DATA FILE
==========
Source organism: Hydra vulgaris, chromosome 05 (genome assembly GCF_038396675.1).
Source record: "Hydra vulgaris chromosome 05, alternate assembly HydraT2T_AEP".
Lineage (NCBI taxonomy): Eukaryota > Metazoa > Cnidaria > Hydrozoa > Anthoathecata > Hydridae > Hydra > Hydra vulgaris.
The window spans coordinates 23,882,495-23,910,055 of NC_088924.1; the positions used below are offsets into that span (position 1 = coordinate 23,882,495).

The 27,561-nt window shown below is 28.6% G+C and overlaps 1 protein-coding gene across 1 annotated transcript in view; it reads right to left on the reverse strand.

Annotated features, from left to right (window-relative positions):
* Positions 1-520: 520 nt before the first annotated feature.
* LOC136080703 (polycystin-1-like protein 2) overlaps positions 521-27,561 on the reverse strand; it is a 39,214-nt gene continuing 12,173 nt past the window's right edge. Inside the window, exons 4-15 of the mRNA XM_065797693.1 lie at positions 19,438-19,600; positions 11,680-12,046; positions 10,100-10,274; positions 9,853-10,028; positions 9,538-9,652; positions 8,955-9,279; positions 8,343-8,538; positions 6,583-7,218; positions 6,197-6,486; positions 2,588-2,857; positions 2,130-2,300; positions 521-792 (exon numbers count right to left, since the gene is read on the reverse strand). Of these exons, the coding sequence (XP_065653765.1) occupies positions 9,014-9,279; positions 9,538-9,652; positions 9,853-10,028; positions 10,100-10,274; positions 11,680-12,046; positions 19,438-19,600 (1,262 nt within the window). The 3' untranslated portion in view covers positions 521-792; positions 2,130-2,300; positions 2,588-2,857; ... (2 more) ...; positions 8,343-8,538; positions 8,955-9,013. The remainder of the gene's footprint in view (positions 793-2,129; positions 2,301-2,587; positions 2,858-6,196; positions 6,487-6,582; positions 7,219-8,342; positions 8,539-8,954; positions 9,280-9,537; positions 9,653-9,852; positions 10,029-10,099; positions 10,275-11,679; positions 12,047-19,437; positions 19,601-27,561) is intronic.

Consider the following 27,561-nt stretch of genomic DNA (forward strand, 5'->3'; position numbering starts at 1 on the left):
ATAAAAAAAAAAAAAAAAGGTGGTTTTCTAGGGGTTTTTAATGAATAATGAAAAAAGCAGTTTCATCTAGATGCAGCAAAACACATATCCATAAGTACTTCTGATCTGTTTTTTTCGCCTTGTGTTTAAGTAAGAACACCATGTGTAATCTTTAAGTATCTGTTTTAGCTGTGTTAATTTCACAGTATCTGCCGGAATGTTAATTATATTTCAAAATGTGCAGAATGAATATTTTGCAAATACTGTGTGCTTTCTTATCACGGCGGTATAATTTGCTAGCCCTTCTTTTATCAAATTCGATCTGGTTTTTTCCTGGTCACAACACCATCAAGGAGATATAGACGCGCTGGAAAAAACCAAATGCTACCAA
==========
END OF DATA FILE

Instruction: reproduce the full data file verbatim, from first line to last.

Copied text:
Source organism: Hydra vulgaris, chromosome 05 (genome assembly GCF_038396675.1).
Source record: "Hydra vulgaris chromosome 05, alternate assembly HydraT2T_AEP".
Lineage (NCBI taxonomy): Eukaryota > Metazoa > Cnidaria > Hydrozoa > Anthoathecata > Hydridae > Hydra > Hydra vulgaris.
The window spans coordinates 23,882,495-23,910,055 of NC_088924.1; the positions used below are offsets into that span (position 1 = coordinate 23,882,495).

The 27,561-nt window shown below is 28.6% G+C and overlaps 1 protein-coding gene across 1 annotated transcript in view; it reads right to left on the reverse strand.

Annotated features, from left to right (window-relative positions):
* Positions 1-520: 520 nt before the first annotated feature.
* LOC136080703 (polycystin-1-like protein 2) overlaps positions 521-27,561 on the reverse strand; it is a 39,214-nt gene continuing 12,173 nt past the window's right edge. Inside the window, exons 4-15 of the mRNA XM_065797693.1 lie at positions 19,438-19,600; positions 11,680-12,046; positions 10,100-10,274; positions 9,853-10,028; positions 9,538-9,652; positions 8,955-9,279; positions 8,343-8,538; positions 6,583-7,218; positions 6,197-6,486; positions 2,588-2,857; positions 2,130-2,300; positions 521-792 (exon numbers count right to left, since the gene is read on the reverse strand). Of these exons, the coding sequence (XP_065653765.1) occupies positions 9,014-9,279; positions 9,538-9,652; positions 9,853-10,028; positions 10,100-10,274; positions 11,680-12,046; positions 19,438-19,600 (1,262 nt within the window). The 3' untranslated portion in view covers positions 521-792; positions 2,130-2,300; positions 2,588-2,857; ... (2 more) ...; positions 8,343-8,538; positions 8,955-9,013. The remainder of the gene's footprint in view (positions 793-2,129; positions 2,301-2,587; positions 2,858-6,196; positions 6,487-6,582; positions 7,219-8,342; positions 8,539-8,954; positions 9,280-9,537; positions 9,653-9,852; positions 10,029-10,099; positions 10,275-11,679; positions 12,047-19,437; positions 19,601-27,561) is intronic.

Consider the following 27,561-nt stretch of genomic DNA (forward strand, 5'->3'; position numbering starts at 1 on the left):
ATAAAAAAAAAAAAAAAAGGTGGTTTTCTAGGGGTTTTTAATGAATAATGAAAAAAGCAGTTTCATCTAGATGCAGCAAAACACATATCCATAAGTACTTCTGATCTGTTTTTTTCGCCTTGTGTTTAAGTAAGAACACCATGTGTAATCTTTAAGTATCTGTTTTAGCTGTGTTAATTTCACAGTATCTGCCGGAATGTTAATTATATTTCAAAATGTGCAGAATGAATATTTTGCAAATACTGTGTGCTTTCTTATCACGGCGGTATAATTTGCTAGCCCTTCTTTTATCAAATTCGATCTGGTTTTTTCCTGGTCACAACACCATCAAGGAGATATAGACGCGCTGGAAAAAACCAAATGCTACCAA